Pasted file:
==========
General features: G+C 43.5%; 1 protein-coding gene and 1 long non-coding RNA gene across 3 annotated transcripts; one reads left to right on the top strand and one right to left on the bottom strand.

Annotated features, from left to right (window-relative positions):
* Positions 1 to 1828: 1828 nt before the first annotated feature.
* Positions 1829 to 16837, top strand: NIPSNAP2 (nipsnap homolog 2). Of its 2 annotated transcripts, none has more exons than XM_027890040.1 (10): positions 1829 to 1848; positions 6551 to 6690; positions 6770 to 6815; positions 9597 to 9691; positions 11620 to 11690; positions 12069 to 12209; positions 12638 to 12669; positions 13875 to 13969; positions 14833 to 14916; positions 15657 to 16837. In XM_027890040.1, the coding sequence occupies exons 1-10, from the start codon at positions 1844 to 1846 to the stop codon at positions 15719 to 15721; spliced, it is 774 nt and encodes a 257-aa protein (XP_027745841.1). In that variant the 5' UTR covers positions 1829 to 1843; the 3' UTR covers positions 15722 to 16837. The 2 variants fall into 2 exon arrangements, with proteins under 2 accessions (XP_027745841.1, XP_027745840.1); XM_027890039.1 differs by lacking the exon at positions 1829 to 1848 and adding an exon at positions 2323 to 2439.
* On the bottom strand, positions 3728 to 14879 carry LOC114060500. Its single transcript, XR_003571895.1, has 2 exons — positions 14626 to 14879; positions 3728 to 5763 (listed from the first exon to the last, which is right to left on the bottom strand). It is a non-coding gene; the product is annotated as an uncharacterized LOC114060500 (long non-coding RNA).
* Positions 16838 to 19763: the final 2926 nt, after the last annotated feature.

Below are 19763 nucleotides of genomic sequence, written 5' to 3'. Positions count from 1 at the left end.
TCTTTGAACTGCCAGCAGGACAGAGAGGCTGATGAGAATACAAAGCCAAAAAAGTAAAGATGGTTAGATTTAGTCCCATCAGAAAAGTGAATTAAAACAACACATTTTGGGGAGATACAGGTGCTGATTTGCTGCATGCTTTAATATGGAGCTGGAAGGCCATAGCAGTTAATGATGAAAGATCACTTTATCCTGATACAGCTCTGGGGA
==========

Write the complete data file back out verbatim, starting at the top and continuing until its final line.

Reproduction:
General features: G+C 43.5%; 1 protein-coding gene and 1 long non-coding RNA gene across 3 annotated transcripts; one reads left to right on the top strand and one right to left on the bottom strand.

Annotated features, from left to right (window-relative positions):
* Positions 1 to 1828: 1828 nt before the first annotated feature.
* Positions 1829 to 16837, top strand: NIPSNAP2 (nipsnap homolog 2). Of its 2 annotated transcripts, none has more exons than XM_027890040.1 (10): positions 1829 to 1848; positions 6551 to 6690; positions 6770 to 6815; positions 9597 to 9691; positions 11620 to 11690; positions 12069 to 12209; positions 12638 to 12669; positions 13875 to 13969; positions 14833 to 14916; positions 15657 to 16837. In XM_027890040.1, the coding sequence occupies exons 1-10, from the start codon at positions 1844 to 1846 to the stop codon at positions 15719 to 15721; spliced, it is 774 nt and encodes a 257-aa protein (XP_027745841.1). In that variant the 5' UTR covers positions 1829 to 1843; the 3' UTR covers positions 15722 to 16837. The 2 variants fall into 2 exon arrangements, with proteins under 2 accessions (XP_027745841.1, XP_027745840.1); XM_027890039.1 differs by lacking the exon at positions 1829 to 1848 and adding an exon at positions 2323 to 2439.
* On the bottom strand, positions 3728 to 14879 carry LOC114060500. Its single transcript, XR_003571895.1, has 2 exons — positions 14626 to 14879; positions 3728 to 5763 (listed from the first exon to the last, which is right to left on the bottom strand). It is a non-coding gene; the product is annotated as an uncharacterized LOC114060500 (long non-coding RNA).
* Positions 16838 to 19763: the final 2926 nt, after the last annotated feature.

Below are 19763 nucleotides of genomic sequence, written 5' to 3'. Positions count from 1 at the left end.
TCTTTGAACTGCCAGCAGGACAGAGAGGCTGATGAGAATACAAAGCCAAAAAAGTAAAGATGGTTAGATTTAGTCCCATCAGAAAAGTGAATTAAAACAACACATTTTGGGGAGATACAGGTGCTGATTTGCTGCATGCTTTAATATGGAGCTGGAAGGCCATAGCAGTTAATGATGAAAGATCACTTTATCCTGATACAGCTCTGGGGA